When Did "Handmade/Homemade" No Longer Mean "From Scratch"?

This is the number one sore spot for me in the soap making world, and major retailers are starting to join my stance. I personally will never purchase a certain type of soap for my personal use and vowed to never have it as a major part of any of my collections.

The soap I'm referring to is "Melt and Pour" or "MP" soap. I loathe it, and it's everywhere.


"What are your problems with it?"

I believe that when stores open up with the claims that their products are "Handmade" or "Homemade", it should be just that. What I don't believe is "Handmade/Homemade" is something that's opened out of a package, cut into pieces, microwaved, colored & scented, then poured into molds, packaged and sold. To me, this is how you make a TV dinner, not a homemade meal. The first step for any handmade product shouldn't be "open your mass produced product base you bought". That is the process for the aptly named "Melt & Pour".

Imagine finding out your local in-house handmade bakery is using boxed mixes for their cakes and prepackaged dough for their other pastries that are selling for $8 apiece. Wouldn't you feel cheated? Just because it came out of their oven doesn't make it handmade! I expect all artisanal goods I buy, imagine this, to be made from scratch. This doesn't mean I expect the bakery to have its own wheat fields and dairy farms, but I do expect a baker to be responsible for measuring out the ingredients of their own recipe, determining rising agents, whisking and mixing and piping and toiling away in the early morning for the daily treats. That's the artisan I want to support with my handful of dollars to make their life. My fear is that Handmade/Homemade/From Scratch are no longer synonyms in the artisanal world. For a product that is being advertised as homemade or handmade, it better be from scratch.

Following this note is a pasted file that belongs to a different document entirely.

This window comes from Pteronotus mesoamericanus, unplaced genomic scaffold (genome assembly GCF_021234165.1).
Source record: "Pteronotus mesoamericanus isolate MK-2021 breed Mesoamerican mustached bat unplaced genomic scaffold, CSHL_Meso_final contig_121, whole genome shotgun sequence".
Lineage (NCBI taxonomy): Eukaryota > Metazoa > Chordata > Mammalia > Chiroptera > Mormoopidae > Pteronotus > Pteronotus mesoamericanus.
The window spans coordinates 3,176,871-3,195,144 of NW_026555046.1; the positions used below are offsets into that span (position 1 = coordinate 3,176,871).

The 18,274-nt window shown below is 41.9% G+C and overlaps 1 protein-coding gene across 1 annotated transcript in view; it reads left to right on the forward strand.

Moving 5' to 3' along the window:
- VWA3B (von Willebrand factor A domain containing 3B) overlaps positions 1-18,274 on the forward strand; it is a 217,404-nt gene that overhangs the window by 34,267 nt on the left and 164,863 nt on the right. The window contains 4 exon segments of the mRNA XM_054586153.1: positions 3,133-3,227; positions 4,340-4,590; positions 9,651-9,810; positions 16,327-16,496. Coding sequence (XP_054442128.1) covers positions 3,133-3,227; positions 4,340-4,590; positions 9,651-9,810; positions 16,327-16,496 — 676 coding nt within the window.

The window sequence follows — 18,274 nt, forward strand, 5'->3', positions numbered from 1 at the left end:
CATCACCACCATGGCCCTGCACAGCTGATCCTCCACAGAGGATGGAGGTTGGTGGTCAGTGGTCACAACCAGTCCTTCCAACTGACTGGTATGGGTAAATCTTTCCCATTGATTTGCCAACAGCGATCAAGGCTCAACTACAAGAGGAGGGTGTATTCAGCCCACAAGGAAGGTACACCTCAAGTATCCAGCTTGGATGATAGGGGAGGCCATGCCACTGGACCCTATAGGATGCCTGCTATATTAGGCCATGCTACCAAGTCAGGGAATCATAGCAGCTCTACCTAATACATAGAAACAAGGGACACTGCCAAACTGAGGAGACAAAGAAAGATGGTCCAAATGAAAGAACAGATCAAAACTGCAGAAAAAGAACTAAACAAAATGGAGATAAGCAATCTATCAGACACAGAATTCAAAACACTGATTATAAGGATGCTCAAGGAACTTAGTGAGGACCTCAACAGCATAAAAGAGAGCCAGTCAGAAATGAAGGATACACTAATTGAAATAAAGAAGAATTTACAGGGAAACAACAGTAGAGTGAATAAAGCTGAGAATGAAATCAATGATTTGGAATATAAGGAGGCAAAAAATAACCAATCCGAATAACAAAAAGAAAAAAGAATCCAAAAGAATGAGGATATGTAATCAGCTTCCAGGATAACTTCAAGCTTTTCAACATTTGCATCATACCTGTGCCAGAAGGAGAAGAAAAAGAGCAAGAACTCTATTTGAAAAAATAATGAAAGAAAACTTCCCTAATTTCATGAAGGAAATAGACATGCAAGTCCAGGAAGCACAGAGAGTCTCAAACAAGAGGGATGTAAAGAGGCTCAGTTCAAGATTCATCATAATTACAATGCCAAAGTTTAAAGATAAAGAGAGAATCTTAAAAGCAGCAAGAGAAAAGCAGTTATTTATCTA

"Ok you don't like the fact it's mostly premade, but there seems to be more to the story."

There are, sadly, many more things about MP soap that I cannot stand. Without the perfumes added, it smells legitimately rancid and would never sell as "unscented"; it turns slimy and snotty once it starts to harden but have no fear - just pop it back into the microwave!; and because of its ease and fail-safe product base it's a fun craft for kids birthdays and hobbyist afternoons. Why on earth would I (or anyone!) want such a nasty product applied and massaged into their skin on a daily basis? When made with pure ingredients, soap doesn't ever have the rancid chemical smell, can't be "re-melted", and is likely not a "family safe" activity.


"...So is there ANYTHING you like about Melt and Pour soap?"

Actually, yes. I do love that it fills intricate molds very easily, making very cute decorations on top of cold process soaps. Like leaves, flowers, snowflakes, even perfectly round gumballs. They're wonderful for embeds as well because the hot goo is so liquid that it fills every nook and cranny, giving sharp lines and staying true to mold shape. It allows for more artistic MP soap molders to make really cool designs like landscapes or black cats on top of a fence, or even add a translucent moon to a star studded bar. This is one thing that Melt and Pour does much better and much easier than cold process soap (and why lots of cold process soap makers use it to make their mini decorations). Another thing that MP is better at, much to my chagrin, is fragrance retention. This "benefit" is kind of two edged for me - yes, their soaps tend to be able to hold more fragrance, but only because there's no saponification happening (where oils get turned into soap via reaction with lye) which often times mutes even the strongest fragrances.


In short, I don't want MP being the main element of my bar of soap because it's not handmade, but a few store bought sprinkles on top never hurt a handmade cake!

Happy Soaping!

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